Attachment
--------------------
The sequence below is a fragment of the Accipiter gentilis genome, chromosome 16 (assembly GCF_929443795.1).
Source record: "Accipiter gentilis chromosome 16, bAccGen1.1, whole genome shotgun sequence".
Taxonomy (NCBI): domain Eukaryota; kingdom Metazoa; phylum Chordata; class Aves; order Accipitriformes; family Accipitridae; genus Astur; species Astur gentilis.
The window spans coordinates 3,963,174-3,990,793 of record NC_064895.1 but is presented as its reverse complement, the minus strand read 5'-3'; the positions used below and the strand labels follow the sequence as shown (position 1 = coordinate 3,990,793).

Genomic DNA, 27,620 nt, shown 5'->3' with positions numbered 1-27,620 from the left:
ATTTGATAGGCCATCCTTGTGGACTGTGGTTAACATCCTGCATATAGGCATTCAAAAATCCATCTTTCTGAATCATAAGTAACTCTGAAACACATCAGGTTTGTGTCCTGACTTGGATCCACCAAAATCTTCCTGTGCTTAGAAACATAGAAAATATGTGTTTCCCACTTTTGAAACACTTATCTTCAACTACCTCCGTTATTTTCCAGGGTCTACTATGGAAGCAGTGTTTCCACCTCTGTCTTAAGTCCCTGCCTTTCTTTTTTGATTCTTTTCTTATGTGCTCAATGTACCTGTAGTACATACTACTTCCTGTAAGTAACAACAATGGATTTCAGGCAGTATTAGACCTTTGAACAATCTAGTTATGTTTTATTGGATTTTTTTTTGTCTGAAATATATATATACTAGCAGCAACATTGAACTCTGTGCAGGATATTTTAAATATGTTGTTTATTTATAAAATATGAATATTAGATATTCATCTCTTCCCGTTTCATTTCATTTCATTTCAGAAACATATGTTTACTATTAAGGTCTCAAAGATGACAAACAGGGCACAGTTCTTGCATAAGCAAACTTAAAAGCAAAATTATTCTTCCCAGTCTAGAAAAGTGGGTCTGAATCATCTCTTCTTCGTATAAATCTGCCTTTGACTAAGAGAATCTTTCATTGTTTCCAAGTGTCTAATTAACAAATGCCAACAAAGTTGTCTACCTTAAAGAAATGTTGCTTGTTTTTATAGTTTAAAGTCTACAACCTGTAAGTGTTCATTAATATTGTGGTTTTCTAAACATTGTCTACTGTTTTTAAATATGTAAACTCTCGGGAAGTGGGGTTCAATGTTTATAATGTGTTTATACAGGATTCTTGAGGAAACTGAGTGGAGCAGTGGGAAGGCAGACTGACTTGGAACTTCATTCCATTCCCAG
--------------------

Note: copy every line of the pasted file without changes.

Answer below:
The sequence below is a fragment of the Accipiter gentilis genome, chromosome 16 (assembly GCF_929443795.1).
Source record: "Accipiter gentilis chromosome 16, bAccGen1.1, whole genome shotgun sequence".
Taxonomy (NCBI): domain Eukaryota; kingdom Metazoa; phylum Chordata; class Aves; order Accipitriformes; family Accipitridae; genus Astur; species Astur gentilis.
The window spans coordinates 3,963,174-3,990,793 of record NC_064895.1 but is presented as its reverse complement, the minus strand read 5'-3'; the positions used below and the strand labels follow the sequence as shown (position 1 = coordinate 3,990,793).

Genomic DNA, 27,620 nt, shown 5'->3' with positions numbered 1-27,620 from the left:
ATTTGATAGGCCATCCTTGTGGACTGTGGTTAACATCCTGCATATAGGCATTCAAAAATCCATCTTTCTGAATCATAAGTAACTCTGAAACACATCAGGTTTGTGTCCTGACTTGGATCCACCAAAATCTTCCTGTGCTTAGAAACATAGAAAATATGTGTTTCCCACTTTTGAAACACTTATCTTCAACTACCTCCGTTATTTTCCAGGGTCTACTATGGAAGCAGTGTTTCCACCTCTGTCTTAAGTCCCTGCCTTTCTTTTTTGATTCTTTTCTTATGTGCTCAATGTACCTGTAGTACATACTACTTCCTGTAAGTAACAACAATGGATTTCAGGCAGTATTAGACCTTTGAACAATCTAGTTATGTTTTATTGGATTTTTTTTTGTCTGAAATATATATATACTAGCAGCAACATTGAACTCTGTGCAGGATATTTTAAATATGTTGTTTATTTATAAAATATGAATATTAGATATTCATCTCTTCCCGTTTCATTTCATTTCATTTCAGAAACATATGTTTACTATTAAGGTCTCAAAGATGACAAACAGGGCACAGTTCTTGCATAAGCAAACTTAAAAGCAAAATTATTCTTCCCAGTCTAGAAAAGTGGGTCTGAATCATCTCTTCTTCGTATAAATCTGCCTTTGACTAAGAGAATCTTTCATTGTTTCCAAGTGTCTAATTAACAAATGCCAACAAAGTTGTCTACCTTAAAGAAATGTTGCTTGTTTTTATAGTTTAAAGTCTACAACCTGTAAGTGTTCATTAATATTGTGGTTTTCTAAACATTGTCTACTGTTTTTAAATATGTAAACTCTCGGGAAGTGGGGTTCAATGTTTATAATGTGTTTATACAGGATTCTTGAGGAAACTGAGTGGAGCAGTGGGAAGGCAGACTGACTTGGAACTTCATTCCATTCCCAG